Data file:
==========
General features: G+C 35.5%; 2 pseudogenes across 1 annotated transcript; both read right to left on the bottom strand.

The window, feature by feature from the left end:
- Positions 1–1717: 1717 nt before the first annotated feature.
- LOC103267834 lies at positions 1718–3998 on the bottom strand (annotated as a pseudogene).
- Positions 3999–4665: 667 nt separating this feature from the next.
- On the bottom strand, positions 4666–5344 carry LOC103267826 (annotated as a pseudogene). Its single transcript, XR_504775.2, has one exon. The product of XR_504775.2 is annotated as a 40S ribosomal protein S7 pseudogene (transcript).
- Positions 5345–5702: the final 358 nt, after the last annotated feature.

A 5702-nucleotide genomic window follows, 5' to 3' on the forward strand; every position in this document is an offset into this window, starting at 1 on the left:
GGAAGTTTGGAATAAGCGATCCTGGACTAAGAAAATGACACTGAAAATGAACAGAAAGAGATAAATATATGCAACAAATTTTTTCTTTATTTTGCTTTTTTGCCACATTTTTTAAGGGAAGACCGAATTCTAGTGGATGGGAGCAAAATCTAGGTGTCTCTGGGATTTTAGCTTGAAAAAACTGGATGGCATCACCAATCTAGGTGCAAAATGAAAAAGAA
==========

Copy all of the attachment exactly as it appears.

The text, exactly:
General features: G+C 35.5%; 2 pseudogenes across 1 annotated transcript; both read right to left on the bottom strand.

The window, feature by feature from the left end:
- Positions 1–1717: 1717 nt before the first annotated feature.
- LOC103267834 lies at positions 1718–3998 on the bottom strand (annotated as a pseudogene).
- Positions 3999–4665: 667 nt separating this feature from the next.
- On the bottom strand, positions 4666–5344 carry LOC103267826 (annotated as a pseudogene). Its single transcript, XR_504775.2, has one exon. The product of XR_504775.2 is annotated as a 40S ribosomal protein S7 pseudogene (transcript).
- Positions 5345–5702: the final 358 nt, after the last annotated feature.

A 5702-nucleotide genomic window follows, 5' to 3' on the forward strand; every position in this document is an offset into this window, starting at 1 on the left:
GGAAGTTTGGAATAAGCGATCCTGGACTAAGAAAATGACACTGAAAATGAACAGAAAGAGATAAATATATGCAACAAATTTTTTCTTTATTTTGCTTTTTTGCCACATTTTTTAAGGGAAGACCGAATTCTAGTGGATGGGAGCAAAATCTAGGTGTCTCTGGGATTTTAGCTTGAAAAAACTGGATGGCATCACCAATCTAGGTGCAAAATGAAAAAGAA